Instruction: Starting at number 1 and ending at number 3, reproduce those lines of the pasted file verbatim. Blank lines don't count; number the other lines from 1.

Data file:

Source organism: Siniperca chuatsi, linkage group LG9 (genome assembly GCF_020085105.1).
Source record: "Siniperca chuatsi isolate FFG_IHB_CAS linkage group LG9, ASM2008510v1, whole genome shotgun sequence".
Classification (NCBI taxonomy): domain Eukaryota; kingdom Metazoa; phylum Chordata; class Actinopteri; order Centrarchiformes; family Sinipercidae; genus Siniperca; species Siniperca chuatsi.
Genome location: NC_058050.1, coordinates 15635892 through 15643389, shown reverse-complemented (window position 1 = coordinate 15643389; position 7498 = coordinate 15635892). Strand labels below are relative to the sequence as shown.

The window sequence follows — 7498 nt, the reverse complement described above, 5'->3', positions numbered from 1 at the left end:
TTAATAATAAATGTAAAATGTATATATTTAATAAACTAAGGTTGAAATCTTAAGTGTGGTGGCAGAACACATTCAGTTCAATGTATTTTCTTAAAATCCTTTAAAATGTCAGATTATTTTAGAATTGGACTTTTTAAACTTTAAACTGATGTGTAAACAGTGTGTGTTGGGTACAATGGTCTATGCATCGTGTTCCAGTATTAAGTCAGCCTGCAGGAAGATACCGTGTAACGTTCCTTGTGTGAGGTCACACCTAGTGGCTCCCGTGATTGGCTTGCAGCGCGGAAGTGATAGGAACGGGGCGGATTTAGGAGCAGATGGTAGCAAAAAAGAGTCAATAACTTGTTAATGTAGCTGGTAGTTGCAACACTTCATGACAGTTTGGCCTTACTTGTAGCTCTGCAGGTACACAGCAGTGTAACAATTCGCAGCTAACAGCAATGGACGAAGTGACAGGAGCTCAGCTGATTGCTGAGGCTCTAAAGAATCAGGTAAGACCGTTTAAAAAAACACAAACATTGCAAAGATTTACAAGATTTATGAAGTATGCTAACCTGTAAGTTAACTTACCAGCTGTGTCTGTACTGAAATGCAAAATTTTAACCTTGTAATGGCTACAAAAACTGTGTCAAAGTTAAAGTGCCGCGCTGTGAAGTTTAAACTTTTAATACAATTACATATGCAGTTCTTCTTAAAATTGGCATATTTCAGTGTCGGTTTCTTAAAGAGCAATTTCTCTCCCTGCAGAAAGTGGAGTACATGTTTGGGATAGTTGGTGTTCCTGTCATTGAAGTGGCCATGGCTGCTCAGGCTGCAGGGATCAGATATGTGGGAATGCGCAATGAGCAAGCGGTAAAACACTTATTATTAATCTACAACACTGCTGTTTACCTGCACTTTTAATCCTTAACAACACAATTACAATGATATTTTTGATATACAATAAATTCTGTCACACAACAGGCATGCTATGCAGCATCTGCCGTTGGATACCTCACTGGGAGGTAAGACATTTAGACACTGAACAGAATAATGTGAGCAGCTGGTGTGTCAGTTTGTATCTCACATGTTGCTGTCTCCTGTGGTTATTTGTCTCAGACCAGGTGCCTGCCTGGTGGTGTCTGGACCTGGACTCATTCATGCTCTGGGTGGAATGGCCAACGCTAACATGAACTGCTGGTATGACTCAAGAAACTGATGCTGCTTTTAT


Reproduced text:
Source organism: Siniperca chuatsi, linkage group LG9 (genome assembly GCF_020085105.1).
Source record: "Siniperca chuatsi isolate FFG_IHB_CAS linkage group LG9, ASM2008510v1, whole genome shotgun sequence".
Classification (NCBI taxonomy): domain Eukaryota; kingdom Metazoa; phylum Chordata; class Actinopteri; order Centrarchiformes; family Sinipercidae; genus Siniperca; species Siniperca chuatsi.